The 1890’s were known as the “Gay Nineties” for more than
one reason. One was the direction taken in women’s fashions that allowed them greater
freedom of movement. As the new decade approached, the stiffness and fussiness
typical of the Victorian Era eased. Much of this was due to the technologies
that developed, as well as women’s involvement in those technologies.
|1895 Women on bicycles- Victoria and Albert Museum, the Ashton Collection|
Perhaps the innovation that had the greatest influence on
the change in women’s fashions was the drop-frame safety bicycle. The 1890s
became an era of great dress reforms which allowed women the opportunity to
ride bicycles more comfortably, and therefore, created the need for appropriate
Keep in mind, in the
late 1860s, after the end of the Civil War, fabric was in shorter supply, so
the hoop skirts wider than the Mississippi River became narrower, with a slight
protrusion in back. That protrusion developed into the bustle, which, by the
mid-1880s, often stuck out on a woman's rear like a small mountain. All during this, the ladies
were contained in a stiff corset that squeezed their inner organs and often
prevented breathing easily. It definitely restricted movement.
|Big-wheeler bicycles 1887|
Although horses and horse-driven conveyances still dominated in the more rustic West, toward the end of the
1880s, bicycles and—for the ladies with their more restrictive clothing—tricycles became available.
These were probably seen more in the East and possibly the around the larger
cities (read: roads that weren’t a dust bowl in the summer and a muddy swamp in
the rainy season) in the West.
|Photographer unknown. Staff of the Mechanics Institute
Reference Library, 1895. Photograph. Toronto: Toronto Public Library|
society in Europe and North America began to move away from the stiff,
moralistic, Victorian Era. Women were enjoying new levels of independence as
opposed to the Victorian Era (and back through time) belief that they should
restrict their interests and activities to those involved in being a homemaker.
During the decade, the number of women employed outside of the home almost
doubled. The “New Woman” was an intellectual, young female.
|1898 Women in bathing costumes--ooh! Look at those bare legs!|
As more and more
began working outside the home, they began to pursue interests in cycling and
participating in sports (as opposed to always being the admiring audience to
the wonderfulness of men’s sporting activities).
|1895-1900 students Atlanta Univ. George|
In order to do this effectively, women needed clothing that
was less restrictive. The
introduction of electricity in clothing manufacturing produced a boon in the
Less restrictive it did become, as heavily boned corsets so
stiff and tightly laced they were strapless gave way to straight front corsets,
also known as health corsets, athletic corsets, hygienic corsets, and sanitary
corsets. They did not have the heavy boning, but were buttoned in the front and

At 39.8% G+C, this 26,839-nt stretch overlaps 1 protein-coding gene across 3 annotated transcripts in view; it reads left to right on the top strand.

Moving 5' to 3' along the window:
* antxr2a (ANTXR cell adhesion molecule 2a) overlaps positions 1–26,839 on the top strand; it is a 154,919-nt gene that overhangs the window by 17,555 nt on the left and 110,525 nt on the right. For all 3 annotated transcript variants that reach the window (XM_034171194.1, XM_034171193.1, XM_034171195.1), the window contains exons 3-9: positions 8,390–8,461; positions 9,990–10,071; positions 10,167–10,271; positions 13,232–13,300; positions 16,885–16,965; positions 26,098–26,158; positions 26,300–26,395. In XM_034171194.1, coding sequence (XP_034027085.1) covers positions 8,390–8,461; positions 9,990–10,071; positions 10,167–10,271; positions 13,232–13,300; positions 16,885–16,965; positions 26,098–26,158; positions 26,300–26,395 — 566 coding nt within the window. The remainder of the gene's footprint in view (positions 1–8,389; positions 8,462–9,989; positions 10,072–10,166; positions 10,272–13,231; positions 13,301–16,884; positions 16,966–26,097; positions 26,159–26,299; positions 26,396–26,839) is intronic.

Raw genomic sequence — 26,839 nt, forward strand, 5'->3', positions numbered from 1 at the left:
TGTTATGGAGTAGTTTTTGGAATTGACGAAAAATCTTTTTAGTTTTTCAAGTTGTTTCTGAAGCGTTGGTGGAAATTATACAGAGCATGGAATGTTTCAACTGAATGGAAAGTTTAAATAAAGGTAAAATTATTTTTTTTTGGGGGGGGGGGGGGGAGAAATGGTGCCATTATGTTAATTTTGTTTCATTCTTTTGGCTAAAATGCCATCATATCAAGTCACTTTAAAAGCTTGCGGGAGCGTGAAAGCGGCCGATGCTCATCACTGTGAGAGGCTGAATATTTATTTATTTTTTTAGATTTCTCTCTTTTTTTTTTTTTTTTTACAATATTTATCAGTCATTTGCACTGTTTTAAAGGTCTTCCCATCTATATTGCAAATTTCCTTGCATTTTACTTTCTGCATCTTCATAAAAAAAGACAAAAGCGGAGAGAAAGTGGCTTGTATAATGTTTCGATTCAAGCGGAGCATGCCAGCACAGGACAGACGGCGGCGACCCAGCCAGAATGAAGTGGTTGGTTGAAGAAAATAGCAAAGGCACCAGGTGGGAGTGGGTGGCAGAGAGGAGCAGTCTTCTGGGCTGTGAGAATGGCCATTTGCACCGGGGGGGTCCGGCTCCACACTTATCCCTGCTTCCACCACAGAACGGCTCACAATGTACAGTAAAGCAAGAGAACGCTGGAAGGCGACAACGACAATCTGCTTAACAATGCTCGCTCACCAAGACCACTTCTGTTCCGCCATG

held in place with shoulder straps.
|1896 Charvet Avertisement|
Dresses focused more on mobility, with free-flowing skirts
and leg-o-mutton sleeves. The “mutton sleeve”—the vertical puff at the
shoulders—developed to allow greater freedom of movement in the arms. This
style reached its peak in 1895. By the end
of the century, it gradually diminished.
Skirts were bell-shaped, gored to fit smoothly over the hips.
Gone were the multitude of heavy petticoats. This allowed for more
self-expression and a more natural silhouette for women’s bodies.
These skirts also allowed for greater mobility. They made it
possible for women to ride the drop-frame safety bicycle instead of being
restricted to the tricycle of the previous decade.
Along with the floor-length that used for everyday wear, to
appeal to the athletic woman, a “walking skirt”—a skirt that fell to just above
the ankles—also came into style. For younger girls, the walking skirt fell to
just below the knees.
On occasion, such as bicycle riding, women set their skirts
aside and wore what were formerly referred to as bloomers. This was a bold
move, and it was not universally approved due to the controversy surrounding
women wearing pants.
Text on image:
|1895 Bicycle Suit|
Gertrude. "My dear Jessie, what on earth is that bicycle suit for!"
Jessie. "Why, to wear, of course."
Gertrude. "But you haven't got a bicycle!"
Jessie. "No, but I've got a sewing machine!"
In this era, they were also known as "rationals"
or "knickerbockers." The entire outfit, including the jacket, was
known as a “bicycle suit.”
So, hail, hail to the 1890s new woman with her greater freedom of
movement, her greater selection of choices, and her greater health—all largely made
possible by the adaptions made in clothing styles so she could more comfortably ride the humble drop-frame safety bicycle.
One of my two 2022 romances set in the 1890s was Joshua's Bride, set during the 1893 Cherokee Land Run. Although neither Rose Calloway nor her sister, Marigold, wore bicycle suits or rode bicycles during the land run, there were those who did. The sisters, who rode the train to where they wished to claim land, wore walking skirts.
To find the book description and purchase options for Joshua's Bride,
please CLICK HERE.
Marigold Calloway has her romance in 1894 after she is already on the two city residential lots she claimed during the land run. Having spent her life as a schoolteacher, she definitely fits the description of the modern woman who works outside the home. The streamline skirts and looser clothing of the era suit her just fine.
To find the book description and purchase options for Marigold,
please CLICK HERE.